With the current set up I have good air circilulation because I am using a lid on the fig box that covers about 2/3 of the opening. I am hoping this is sufficient and I won't need a fan. I am going to install a temp/rh meter this weekend so I will have a better understanding of the humidity.

            I would be curious to hear what you thought about the setup and lighting levels for this stage of growth and what I might need in a month or so when I have more foliage.

          • AscPete
            AscPete commented
            Editing a comment
            Figs4All ,
            Thanks for the reply.

            The overall design and implementation is good. The light / Lux levels and color CCT of the Sunbeam bulbs are adequate for cuttings, but some 5000K bulbs would help to keep the leaves and nodes smaller, the cuttings will grow up into the bulbs and the increased Lux levels, but have no idea about the Purple LED. You may have lower (too dry, below 50%) than desired humidity (70% - 85% minimum) depending on the ambient RH if the top of the Box is open.

          • Figs4All
            Figs4All commented
            Editing a comment
            AscPete, thank you for your thoughts on my set up. I will consider getting some 5000k bulbs and track the humidity. I plan to post the results at sone point, but not before I up-pot the figs in soil and determine what percentage make it to the next level of growth without dying. Thanks!

        • #10
          I have an update on the fig box now that I added lighting. I had to add a small fan. The main reason I did this is because the temperature in the box was getting stratified. I had temperatures in the high 80s at the top of the fig box. After adding the fan I am consistently in the 70s thoughout the box. I also created a gap on about a 1/3 of the lid by putting one piece of the left over board underneath the lid. If the fan fails, this gap seems to allow enough heat to escape so I dont cook the figs. I did a test run without the fan on and the temps seemed acceptable.

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          Northern VA, zone 7a/7b

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          • #11
            AscPete pardon my ignorance. Are toy saying just the air circulating from the fan kills the mold (or prevents its growth outright)? (Asking for a friend who is naively building a partially enclosed growing shelf )
            Simon - Far Northern California - Zone 9b

            Comment


            • AscPete
              AscPete commented
              Editing a comment
              The Fan's "Air Circulation" reduces or eliminates mold growth on surfaces by evaporating moisture, just like in an Egg Incubator. The leaves and exposed wet surface areas along with the temperature provide the the moisture that makes up the Relative Humidity inside the enclosure, especially for the critical rooting stages. The openings in the "sealed" enclosure create the air intake and or air exhaust between the enclosure and ambient.

          • #12
            AscPete got it, thanks. Off to buy a small fan
            Simon - Far Northern California - Zone 9b

            Comment


          • #13
            Fig box update Click image for larger version

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ID:	738297 i am happy with the results this winter. The lighting set up seems to have done a good job.

            I tried 4 methods of rooting this winter and still need to run the numbers to see which one worked best for me.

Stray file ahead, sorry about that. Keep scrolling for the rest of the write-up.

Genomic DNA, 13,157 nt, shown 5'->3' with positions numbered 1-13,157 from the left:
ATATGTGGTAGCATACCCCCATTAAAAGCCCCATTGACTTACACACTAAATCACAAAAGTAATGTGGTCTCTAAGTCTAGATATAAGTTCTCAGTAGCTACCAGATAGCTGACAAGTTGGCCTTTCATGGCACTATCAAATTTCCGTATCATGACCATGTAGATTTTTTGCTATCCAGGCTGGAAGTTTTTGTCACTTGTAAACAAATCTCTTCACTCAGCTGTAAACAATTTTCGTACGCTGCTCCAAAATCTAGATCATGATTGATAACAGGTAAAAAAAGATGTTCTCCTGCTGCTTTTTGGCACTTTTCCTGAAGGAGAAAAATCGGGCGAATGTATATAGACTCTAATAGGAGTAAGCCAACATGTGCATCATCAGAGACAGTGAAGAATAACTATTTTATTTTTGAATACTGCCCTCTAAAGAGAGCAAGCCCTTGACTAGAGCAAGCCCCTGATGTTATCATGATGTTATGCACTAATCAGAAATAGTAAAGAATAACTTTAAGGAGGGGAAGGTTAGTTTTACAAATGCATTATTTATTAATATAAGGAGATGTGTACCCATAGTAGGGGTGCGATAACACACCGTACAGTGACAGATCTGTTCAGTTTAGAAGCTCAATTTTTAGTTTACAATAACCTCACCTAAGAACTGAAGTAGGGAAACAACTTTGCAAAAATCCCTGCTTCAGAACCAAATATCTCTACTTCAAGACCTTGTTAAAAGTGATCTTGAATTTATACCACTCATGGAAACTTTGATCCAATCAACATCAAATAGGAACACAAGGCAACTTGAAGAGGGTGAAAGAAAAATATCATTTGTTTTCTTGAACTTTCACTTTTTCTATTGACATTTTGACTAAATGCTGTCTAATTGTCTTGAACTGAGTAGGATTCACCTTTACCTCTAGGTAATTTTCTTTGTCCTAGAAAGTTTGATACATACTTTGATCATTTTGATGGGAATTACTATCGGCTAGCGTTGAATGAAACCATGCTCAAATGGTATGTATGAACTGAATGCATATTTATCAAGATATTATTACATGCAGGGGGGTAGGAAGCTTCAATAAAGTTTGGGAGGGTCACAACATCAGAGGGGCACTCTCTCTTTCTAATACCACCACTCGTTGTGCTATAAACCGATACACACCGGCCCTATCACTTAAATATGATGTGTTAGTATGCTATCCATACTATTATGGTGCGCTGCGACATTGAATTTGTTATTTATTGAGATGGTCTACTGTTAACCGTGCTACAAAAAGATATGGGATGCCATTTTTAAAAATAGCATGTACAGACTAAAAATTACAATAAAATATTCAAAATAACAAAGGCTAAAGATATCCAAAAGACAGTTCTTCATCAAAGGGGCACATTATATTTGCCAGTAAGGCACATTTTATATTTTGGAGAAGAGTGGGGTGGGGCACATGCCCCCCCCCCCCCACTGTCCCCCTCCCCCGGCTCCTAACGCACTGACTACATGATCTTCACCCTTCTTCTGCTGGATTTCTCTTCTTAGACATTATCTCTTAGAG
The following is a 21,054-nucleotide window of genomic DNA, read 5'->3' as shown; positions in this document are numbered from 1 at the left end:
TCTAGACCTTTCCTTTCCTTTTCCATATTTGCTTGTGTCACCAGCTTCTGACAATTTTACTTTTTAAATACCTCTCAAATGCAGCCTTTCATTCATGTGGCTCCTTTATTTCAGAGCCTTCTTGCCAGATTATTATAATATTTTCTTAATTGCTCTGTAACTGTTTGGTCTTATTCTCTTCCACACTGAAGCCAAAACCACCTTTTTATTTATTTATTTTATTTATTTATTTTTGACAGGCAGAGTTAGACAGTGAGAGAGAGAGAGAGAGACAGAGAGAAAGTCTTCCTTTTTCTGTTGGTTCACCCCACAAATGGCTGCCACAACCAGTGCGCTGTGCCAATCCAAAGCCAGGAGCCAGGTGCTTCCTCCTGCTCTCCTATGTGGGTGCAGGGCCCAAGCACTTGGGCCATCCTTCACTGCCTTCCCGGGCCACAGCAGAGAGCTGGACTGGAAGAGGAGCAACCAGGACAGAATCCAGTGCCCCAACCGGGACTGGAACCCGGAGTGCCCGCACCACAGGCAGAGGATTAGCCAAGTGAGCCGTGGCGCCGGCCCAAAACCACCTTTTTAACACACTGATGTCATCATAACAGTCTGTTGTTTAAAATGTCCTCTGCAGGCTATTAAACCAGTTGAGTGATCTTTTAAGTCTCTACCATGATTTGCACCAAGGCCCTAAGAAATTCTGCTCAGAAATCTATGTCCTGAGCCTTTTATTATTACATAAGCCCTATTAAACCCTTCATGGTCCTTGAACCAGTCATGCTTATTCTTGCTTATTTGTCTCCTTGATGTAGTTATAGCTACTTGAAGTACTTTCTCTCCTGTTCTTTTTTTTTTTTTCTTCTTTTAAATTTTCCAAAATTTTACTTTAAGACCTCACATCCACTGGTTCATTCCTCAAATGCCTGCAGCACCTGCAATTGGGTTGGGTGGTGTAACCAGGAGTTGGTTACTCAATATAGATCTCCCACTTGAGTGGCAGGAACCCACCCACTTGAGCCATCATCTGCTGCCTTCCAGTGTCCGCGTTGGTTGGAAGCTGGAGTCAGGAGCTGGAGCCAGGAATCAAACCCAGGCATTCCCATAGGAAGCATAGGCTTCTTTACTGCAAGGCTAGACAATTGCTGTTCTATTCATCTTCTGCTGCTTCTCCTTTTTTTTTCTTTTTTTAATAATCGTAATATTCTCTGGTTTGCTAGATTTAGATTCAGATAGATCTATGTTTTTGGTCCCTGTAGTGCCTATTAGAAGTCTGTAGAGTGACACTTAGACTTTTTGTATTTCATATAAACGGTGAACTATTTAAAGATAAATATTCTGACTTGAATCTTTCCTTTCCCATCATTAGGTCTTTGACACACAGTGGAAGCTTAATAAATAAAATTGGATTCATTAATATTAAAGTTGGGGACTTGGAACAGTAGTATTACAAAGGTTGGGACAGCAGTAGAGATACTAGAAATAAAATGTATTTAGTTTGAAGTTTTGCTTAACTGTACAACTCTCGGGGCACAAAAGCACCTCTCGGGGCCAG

I tried the following:
            1. Root in coir and then pot in a tree-pot or 16 oz cup with promix HP at 5:1 ratio with water.
            2. 100% perlite then pot (see 1)
            3. Fig pops using promix HP and 5:1
            4. Root in water then pot in a tree pot (might be the winner)

            Within these 4 methods I also tried different diameters of scions and used parafilm on some.

            Rooting in water gave me similar results as last year. I really like this method because once you up pot them they are much less sensitive to overwatering and in my experience they actually do better if you do.

            I did have gnats appear finally, and i used a liquid trap i made with water, molasses, and soap. It worked really well and has kept them managable.

            The biggest surprise was trying banana grafting this winter. I am a novice and was able to have 3 out of 3 sucessful grafts using Jamies pictorial. I just grafted a bunch more onto my potted figs that are waking up so we will see how those did in about a month.
            Northern VA, zone 7a/7b

            Comment


            • #14
              I cleaned out the fig box today and rearranged the figs. I also started to count how many failed of each method. I have not run the numbers yet, but fig pops did not do very well for me. Rooting in water seems like it did an amazing job. Perlite and coco coir may be in the middle.






              Last edited by Figs4All; 04-11-2020, 05:29 PM.
              Northern VA, zone 7a/7b

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              • #15
                Some pictures from today's fun with figs.
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                Northern VA, zone 7a/7b

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                • #16
                  We had some wicked rain storms this week and one of the fig trays was left outside in the rain. As of today they are still looking good, so I am very excited it seems they have hardened enough to survive! 😄 The trays in the photo have examples of all four of the rooting methods I tried this winter. Coir in a box, water, perlite in a cup, and fig pop with HP mix.

                  Click image for larger version

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                  Northern VA, zone 7a/7b